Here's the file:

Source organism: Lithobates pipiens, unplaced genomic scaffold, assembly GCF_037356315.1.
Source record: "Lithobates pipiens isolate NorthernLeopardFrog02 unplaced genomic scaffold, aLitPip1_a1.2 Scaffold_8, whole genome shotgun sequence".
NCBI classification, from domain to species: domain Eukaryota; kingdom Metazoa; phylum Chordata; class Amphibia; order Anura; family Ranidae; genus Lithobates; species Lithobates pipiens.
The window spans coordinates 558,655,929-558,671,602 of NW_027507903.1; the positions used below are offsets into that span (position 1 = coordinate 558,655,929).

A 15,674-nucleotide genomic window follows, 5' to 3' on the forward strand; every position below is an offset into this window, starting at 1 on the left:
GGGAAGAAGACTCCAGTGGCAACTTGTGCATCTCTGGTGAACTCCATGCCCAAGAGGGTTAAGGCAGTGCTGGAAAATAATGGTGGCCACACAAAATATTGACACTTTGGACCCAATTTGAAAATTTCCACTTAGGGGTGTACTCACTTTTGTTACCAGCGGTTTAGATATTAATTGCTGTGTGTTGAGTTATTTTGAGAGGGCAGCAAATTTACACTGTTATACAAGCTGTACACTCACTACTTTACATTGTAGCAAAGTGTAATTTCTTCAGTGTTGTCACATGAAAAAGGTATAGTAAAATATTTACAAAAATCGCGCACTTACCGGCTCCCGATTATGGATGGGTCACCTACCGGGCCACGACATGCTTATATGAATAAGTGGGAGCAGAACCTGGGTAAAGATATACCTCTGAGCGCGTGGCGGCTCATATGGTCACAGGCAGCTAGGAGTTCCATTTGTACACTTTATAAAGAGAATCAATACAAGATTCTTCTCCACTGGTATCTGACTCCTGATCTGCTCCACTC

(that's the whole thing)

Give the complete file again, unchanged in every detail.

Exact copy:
Source organism: Lithobates pipiens, unplaced genomic scaffold, assembly GCF_037356315.1.
Source record: "Lithobates pipiens isolate NorthernLeopardFrog02 unplaced genomic scaffold, aLitPip1_a1.2 Scaffold_8, whole genome shotgun sequence".
NCBI classification, from domain to species: domain Eukaryota; kingdom Metazoa; phylum Chordata; class Amphibia; order Anura; family Ranidae; genus Lithobates; species Lithobates pipiens.
The window spans coordinates 558,655,929-558,671,602 of NW_027507903.1; the positions used below are offsets into that span (position 1 = coordinate 558,655,929).

A 15,674-nucleotide genomic window follows, 5' to 3' on the forward strand; every position below is an offset into this window, starting at 1 on the left:
GGGAAGAAGACTCCAGTGGCAACTTGTGCATCTCTGGTGAACTCCATGCCCAAGAGGGTTAAGGCAGTGCTGGAAAATAATGGTGGCCACACAAAATATTGACACTTTGGACCCAATTTGAAAATTTCCACTTAGGGGTGTACTCACTTTTGTTACCAGCGGTTTAGATATTAATTGCTGTGTGTTGAGTTATTTTGAGAGGGCAGCAAATTTACACTGTTATACAAGCTGTACACTCACTACTTTACATTGTAGCAAAGTGTAATTTCTTCAGTGTTGTCACATGAAAAAGGTATAGTAAAATATTTACAAAAATCGCGCACTTACCGGCTCCCGATTATGGATGGGTCACCTACCGGGCCACGACATGCTTATATGAATAAGTGGGAGCAGAACCTGGGTAAAGATATACCTCTGAGCGCGTGGCGGCTCATATGGTCACAGGCAGCTAGGAGTTCCATTTGTACACTTTATAAAGAGAATCAATACAAGATTCTTCTCCACTGGTATCTGACTCCTGATCTGCTCCACTC